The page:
Modern Duesenberg Rendering Looks Like a Rolls-Royce in Spandex

Duesenberg GT Rendering 11 photos
Photo: Alex Opanasenko via Instagram
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Rolls-Royce makes coupes. We know, it's hard to tell considering they look more massive than some SUVs out there, but they are technically coupes.
The BMW-owned British brand sells them as such, and since they only have two doors and a slightly lowered roof, they're definitely more worthy of the characterization than something like, say, the Mercedes-Benz CLS-Class and all the other copy-cats.

Based on their size, though, both the Wraith and particularly the Phantom Coupe are enormous. The Rolls-Royce design isn't particularly suited for vehicles that need to suggest even the slightest touch of pace about them, even though their V12 engines might occasionally disagree with that.

They say you don't buy a Rolls-Royce to drive it yourself, but to be driven in it. However, that's true for the limousine versions, whereas the coupe (or the convertible) is made particularly for those moments when the lord wants to experience the thrills of the open road himself. There's no point in dragging all the extra car of a regular Phantom behind you when you can have something shorter, lighter, and marginally more agile.

This coupe cooked up by Alex Opanasenko, on the other hand, is an entirely different proposition. Alex describes himself as a senior car designer working in Russia, and as we all know, the Rolls-Royce is as much a symbol of the nouveau-riche as it is of the British aristocracy. Living in Russia, Alex had plenty of exposure to the former, and yet he didn't choose to brand this creation as a Rolls-Royce, but a Duesenberg instead.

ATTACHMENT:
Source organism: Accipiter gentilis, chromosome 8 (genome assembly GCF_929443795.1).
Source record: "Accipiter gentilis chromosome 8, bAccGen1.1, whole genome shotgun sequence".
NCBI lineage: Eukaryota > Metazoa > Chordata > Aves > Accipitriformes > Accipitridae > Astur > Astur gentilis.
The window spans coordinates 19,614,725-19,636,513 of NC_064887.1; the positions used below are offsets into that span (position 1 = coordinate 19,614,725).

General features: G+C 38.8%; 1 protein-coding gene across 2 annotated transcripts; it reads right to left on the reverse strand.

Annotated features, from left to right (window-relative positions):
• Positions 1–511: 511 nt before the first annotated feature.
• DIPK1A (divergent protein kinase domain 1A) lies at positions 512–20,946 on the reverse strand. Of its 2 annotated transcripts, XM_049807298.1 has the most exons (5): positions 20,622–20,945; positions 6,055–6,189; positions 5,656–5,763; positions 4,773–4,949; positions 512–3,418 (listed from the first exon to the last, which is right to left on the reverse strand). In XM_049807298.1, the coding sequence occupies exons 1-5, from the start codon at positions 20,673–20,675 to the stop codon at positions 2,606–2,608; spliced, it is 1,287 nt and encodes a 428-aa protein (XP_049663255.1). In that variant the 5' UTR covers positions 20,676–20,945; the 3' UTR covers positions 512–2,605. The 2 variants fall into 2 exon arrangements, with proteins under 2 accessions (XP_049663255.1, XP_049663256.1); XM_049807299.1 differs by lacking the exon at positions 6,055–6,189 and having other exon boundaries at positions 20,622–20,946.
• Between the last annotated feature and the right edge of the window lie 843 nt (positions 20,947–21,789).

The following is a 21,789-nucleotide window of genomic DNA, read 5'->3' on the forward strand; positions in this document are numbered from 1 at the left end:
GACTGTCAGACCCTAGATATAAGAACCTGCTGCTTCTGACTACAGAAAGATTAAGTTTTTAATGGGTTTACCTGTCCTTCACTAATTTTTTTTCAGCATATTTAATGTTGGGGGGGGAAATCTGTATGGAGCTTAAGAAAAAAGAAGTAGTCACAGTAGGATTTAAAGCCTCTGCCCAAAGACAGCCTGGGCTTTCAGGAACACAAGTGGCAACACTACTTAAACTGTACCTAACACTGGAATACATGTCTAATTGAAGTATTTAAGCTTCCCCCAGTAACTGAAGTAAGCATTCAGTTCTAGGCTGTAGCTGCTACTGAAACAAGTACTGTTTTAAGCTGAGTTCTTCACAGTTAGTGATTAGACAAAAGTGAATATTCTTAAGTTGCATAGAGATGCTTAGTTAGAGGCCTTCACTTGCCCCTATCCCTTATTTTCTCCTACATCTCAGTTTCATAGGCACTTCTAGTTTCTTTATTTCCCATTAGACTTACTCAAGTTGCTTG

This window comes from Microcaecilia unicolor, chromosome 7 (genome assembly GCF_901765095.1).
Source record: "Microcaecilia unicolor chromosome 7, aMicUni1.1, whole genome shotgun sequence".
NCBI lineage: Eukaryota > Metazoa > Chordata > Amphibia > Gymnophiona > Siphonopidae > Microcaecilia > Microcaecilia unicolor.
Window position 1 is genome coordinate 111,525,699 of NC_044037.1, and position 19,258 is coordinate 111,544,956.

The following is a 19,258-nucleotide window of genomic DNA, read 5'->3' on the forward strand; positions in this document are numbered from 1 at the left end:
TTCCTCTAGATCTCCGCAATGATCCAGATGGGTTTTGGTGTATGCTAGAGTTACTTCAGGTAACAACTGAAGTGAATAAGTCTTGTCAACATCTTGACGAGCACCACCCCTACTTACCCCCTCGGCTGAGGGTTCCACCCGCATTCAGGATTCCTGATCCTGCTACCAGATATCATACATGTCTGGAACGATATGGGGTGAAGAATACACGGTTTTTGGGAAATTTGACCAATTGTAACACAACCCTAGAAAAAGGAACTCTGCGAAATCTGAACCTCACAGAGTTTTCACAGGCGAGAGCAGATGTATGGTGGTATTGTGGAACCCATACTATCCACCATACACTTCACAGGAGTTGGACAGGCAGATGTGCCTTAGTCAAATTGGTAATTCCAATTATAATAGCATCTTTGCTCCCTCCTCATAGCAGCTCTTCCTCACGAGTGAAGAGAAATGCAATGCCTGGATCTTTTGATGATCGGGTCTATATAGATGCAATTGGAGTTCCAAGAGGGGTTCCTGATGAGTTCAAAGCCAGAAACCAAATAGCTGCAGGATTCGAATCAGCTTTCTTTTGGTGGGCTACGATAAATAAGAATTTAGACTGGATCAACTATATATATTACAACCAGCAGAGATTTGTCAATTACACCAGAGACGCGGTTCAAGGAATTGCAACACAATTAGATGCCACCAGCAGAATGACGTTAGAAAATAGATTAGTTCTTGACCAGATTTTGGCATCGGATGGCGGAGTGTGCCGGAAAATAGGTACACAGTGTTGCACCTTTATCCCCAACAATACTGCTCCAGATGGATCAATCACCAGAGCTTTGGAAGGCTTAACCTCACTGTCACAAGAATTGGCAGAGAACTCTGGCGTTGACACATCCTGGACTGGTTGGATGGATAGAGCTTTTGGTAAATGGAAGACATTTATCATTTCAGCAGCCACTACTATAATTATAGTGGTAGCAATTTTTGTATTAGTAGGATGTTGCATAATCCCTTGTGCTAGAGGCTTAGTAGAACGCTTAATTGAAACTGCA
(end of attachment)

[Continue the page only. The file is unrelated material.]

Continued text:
The Duesenberg name still resonates with some people, but the company hasn't been around for over 80 years. That makes any Duesy comeback very unlikely, which is why we feel that Alex would have been better off slapping the Spirit of Ecstasy on top of that grille and calling it a Rolls-Royce Specter (or some other ghostly word) instead.

If it were a Rolls, it would definitely break the mold while also staying true to the brand's design language. All those creases and sculptured surfaces on the side, as well as the exhaust, would have to go, yet other than that, the Specter could remain pretty much unmodified.

The comically long hood is big enough to house even the largest V12 engine, while the rear could go straight into production without any interventions. We suspect the model would even have its fair share of commercial success - unless you needed to make an entrance and have the door open by a chauffeur, we would imagine this becoming the car of choice for any well-off owner.
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About the author: Vlad Mitrache
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"Boy meets car, boy loves car, boy gets journalism degree and starts job writing and editing at a car magazine" - 5/5. (Vlad Mitrache if he was a movie)
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